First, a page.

Kimmy Sophia Brown

How Can We Practice Civil Discourse in the Public Forum?

Being friends in an age of enemies

Mar 8, 2018

It’s snowing hard in Maine this evening. Everyone who lives here will cope with it. It brings us into a single focus as people. The snowplow drivers and the police and ambulance workers serve everybody. The coffee shops serve everybody, so do the grocery stores, gas stations and hospitals. On the human level we have so much in common. So I’m dismayed when politics divides people to the degree that they can regard an opposing view as not being worthy of respect, or that that person is not worthy of the right to express an opinion or in some cases, even worthy to live. When things degrade to the extent that intelligent discourse and debate can no longer happen, then people become reactive. By then no-one is listening, no-one is thinking, and there are no 'aha' moments of resonance because of rage or blame.

People hate to hear the opinion of someone who has been vilified in the media. I've wondered, what if that person was my partner, one of my parents, or siblings, or children? I would be worried about their safety, about their feelings if they are being pounded by public opinion, whether the accusations were true or false. I would feel anguish that the good points about them were not being considered or remembered. I would feel sorrowful that they became a public bull’s eye. I would want their story to be heard.

I have loved America all my life, and have loved so much of what has come from this country, but we've gotten to a place where we could stand some greater self-assessment. We have to look at our mistakes, admit them and fix them. We have to ask ourselves, have we been unfair? Have I been unfair? Duking it out in a fair fight was once an honored way to resolve an issue, but now a sort of dueling mentality is coming back into fashion and many seem to want to fight to the death. We’re living in a time of shameful recrimination and verbal rock throwing. The Capulets and the Montagues are at each others’ throats anew, and the only thing that stopped the original battle was the death of a son and daughter.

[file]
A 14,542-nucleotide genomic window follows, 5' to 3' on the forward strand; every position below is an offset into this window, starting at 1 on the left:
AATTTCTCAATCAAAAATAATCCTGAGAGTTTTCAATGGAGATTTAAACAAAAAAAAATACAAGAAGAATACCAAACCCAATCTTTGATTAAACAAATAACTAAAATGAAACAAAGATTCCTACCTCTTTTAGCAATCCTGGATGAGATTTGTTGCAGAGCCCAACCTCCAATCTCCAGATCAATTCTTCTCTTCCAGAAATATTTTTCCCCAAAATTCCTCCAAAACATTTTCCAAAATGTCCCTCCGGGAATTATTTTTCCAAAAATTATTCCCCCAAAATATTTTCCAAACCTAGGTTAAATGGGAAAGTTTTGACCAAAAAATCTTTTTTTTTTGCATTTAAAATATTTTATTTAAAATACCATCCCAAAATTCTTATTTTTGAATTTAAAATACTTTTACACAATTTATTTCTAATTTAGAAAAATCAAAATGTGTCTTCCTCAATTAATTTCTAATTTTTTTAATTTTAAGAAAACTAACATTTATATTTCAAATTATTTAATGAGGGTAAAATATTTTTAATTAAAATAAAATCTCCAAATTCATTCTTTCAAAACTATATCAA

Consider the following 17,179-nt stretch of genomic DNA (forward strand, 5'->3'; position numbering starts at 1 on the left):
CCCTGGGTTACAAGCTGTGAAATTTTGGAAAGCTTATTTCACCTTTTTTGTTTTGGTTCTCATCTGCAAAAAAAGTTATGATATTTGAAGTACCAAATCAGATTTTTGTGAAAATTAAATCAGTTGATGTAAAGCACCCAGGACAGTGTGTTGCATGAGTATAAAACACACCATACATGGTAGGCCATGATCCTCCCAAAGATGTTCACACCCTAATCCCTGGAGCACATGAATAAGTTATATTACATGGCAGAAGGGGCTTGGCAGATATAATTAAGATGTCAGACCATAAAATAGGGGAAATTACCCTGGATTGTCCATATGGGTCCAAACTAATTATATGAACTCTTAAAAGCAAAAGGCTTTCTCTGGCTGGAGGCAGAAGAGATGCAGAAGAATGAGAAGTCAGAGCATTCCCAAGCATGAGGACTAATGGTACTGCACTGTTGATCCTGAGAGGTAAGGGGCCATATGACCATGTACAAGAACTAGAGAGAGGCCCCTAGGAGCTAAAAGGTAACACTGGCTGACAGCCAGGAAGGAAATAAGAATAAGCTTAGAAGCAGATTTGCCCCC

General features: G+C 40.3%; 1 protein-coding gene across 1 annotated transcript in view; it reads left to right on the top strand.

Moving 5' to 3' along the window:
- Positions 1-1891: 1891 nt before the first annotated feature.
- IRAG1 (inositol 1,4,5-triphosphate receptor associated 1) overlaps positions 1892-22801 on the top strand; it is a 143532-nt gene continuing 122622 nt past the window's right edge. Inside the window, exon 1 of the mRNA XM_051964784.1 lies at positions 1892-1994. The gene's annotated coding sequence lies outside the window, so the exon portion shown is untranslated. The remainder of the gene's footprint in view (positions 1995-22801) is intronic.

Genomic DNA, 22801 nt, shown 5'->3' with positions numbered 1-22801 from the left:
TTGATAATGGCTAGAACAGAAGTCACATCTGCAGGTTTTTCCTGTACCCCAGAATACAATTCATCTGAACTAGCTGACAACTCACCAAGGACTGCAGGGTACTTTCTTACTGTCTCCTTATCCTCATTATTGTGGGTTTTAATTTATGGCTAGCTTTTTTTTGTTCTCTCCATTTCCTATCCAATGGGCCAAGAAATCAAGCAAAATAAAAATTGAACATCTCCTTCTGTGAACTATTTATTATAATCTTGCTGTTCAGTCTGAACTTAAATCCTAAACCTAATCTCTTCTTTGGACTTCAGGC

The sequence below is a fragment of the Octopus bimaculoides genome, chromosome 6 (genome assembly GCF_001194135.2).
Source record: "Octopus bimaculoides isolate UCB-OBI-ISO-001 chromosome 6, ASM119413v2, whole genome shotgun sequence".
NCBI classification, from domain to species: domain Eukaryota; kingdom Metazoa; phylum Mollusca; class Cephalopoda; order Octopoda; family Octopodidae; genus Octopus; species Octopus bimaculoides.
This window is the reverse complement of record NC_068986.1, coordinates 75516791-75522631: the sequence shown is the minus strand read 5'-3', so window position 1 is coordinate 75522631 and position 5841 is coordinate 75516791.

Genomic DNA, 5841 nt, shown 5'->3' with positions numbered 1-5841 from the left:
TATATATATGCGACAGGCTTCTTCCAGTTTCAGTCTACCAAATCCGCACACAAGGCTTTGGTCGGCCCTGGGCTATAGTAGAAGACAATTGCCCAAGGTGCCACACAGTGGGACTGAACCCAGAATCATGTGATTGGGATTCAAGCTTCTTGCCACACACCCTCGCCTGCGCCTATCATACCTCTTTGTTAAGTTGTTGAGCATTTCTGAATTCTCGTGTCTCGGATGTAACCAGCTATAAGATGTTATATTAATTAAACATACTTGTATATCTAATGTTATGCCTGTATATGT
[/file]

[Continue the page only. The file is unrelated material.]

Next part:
We human beings are not born enemies. As Shylock said, speaking to a Christian about his Jewishness, “if you prick us, do we not bleed?” The roots of of all humans are from the same Source. We can use the virtues to come back into balance. We need to recognize and eschew dirty fighting tactics, and give our brass knuckles to the bartender. No poisons, no traps. I know that we can find a way to come up from this dark time “with malice toward none, with charity for all,” to quote Abe Lincoln.

This reminds me that Mark Twain once said that the only persons allowed to use the term “we” when expressing opinions are the pope, the queen or the king, or the person who has tapeworms. So in that light, all I know is that I don’t know everything. I don’t know all the people in the public eye right now who are being dragged onto the carpet and attacked and shamed for their actions and beliefs.

But I know we can sort it out. We have to want to. And as corny as it sounds, the future of our planet rests on how we choose to proceed. This is important on so many levels - not just now, but for eons to come. I think we’re capable of great things. I hope we can dig deeper to become our best selves. We and the tapeworms!

Kim lives in Maine, which is lovely, and where she continues her enthusiastic relationship with Art, Music, Nature, Books, Animals, Humor and Trees.